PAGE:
Great history makes a Great story. The Authors Collection.
February 21, 2014
One of my favorite movies from the past few years is “The King’s Speech”—the story of Great Britain’s King George VI, and his struggle to overcome stuttering. Colin Firth received the best actor Oscar for his portrayal of the king. Watching the Academy Awards that year, I was rooting for Firth. My biases are seldom reflected by the academy—for a variety of reasons—but I was thrilled when he won.
It was a great movie because it was a great story.
I am looking at movies a bit differently these days as I attempt to adapt one of my books into a screenplay. Stay tuned. I have been reading screenplays—a lot of them—to get a feel for the medium. And I just read the shooting script for “The King’s Speech,” complete with an introduction by David Seidler, the guy who actually wrote it.
As I read Seidler’s introduction, I was struck by how his own life narrative was connected with the story. You see, he stuttered as a child growing up in England the 1940s. So it should come as no surprise that he became fascinated with the King’s story. The screenplay was actually the culmination of a life-long obsession.
Seidler read everything he could about the King, and every once in a while he’d come across the name Lionel Logue. He would write, “who is Lionel Logue?” in the margins. And here’s the salient point—Seidler seemed to instinctively sense that Logue was the story he was looking for.
Of course, he was right. And with the help of a friend in the U.K. who simply looked in the telephone book for anyone named Logue living in London (forty years after the story), he was led to Dr. Valentine Logue, an eminent brain surgeon. He’s the boy in the movie who always has his nose in a science book. The good doctor told Seidler that he would be happy to talk about his father and show him his notebooks—but first the writer would need to get permission from the Queen “Mum.”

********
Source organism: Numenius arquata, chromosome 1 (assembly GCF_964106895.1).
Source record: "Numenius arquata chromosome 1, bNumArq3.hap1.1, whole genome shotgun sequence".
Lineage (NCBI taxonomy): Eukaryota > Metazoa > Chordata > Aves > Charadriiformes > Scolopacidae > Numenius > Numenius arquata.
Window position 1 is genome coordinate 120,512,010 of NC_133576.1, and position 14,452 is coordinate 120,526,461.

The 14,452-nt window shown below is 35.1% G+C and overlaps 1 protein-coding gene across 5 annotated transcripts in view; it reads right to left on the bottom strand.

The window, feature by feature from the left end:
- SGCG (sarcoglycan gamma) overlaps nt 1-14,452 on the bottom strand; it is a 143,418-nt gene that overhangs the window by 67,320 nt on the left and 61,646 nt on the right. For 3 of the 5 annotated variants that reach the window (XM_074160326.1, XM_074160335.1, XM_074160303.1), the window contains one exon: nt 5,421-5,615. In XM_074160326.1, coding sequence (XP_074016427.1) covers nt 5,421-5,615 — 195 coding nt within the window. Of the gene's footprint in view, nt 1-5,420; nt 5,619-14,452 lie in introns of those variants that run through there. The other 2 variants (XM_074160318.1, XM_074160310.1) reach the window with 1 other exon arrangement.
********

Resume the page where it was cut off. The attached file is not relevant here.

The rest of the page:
So he wrote to her.
Several months later, the writer received a reply: “Please, Mr. Seidler, not during my lifetime, the memory of those events is still too painful.”
So he waited.
That letter arrived in 1981. Elizabeth died in 2002. By that time, the brain surgeon was gone, too—so no notebooks. They did finally appear just before filming began, but long after the screenplay had been written.
So, how did David Seidler write about Lionel Logue’s treatment of King George VI—“Bertie” in the movie? Well, this is where fate stepped in. He found out in an almost incidental way that his own uncle had also been treated by Logue back in the day and the techniques used were similar to what Seidler himself had experienced during his own childhood struggle.
So he wrote from memory.
It was written as a stage play at first, but someone later saw the potential for the story on the big screen, and the rest is, as they saw, history.
Really good history—for a movie.
Please click the book cover image to read more about David R. Stokes and his books.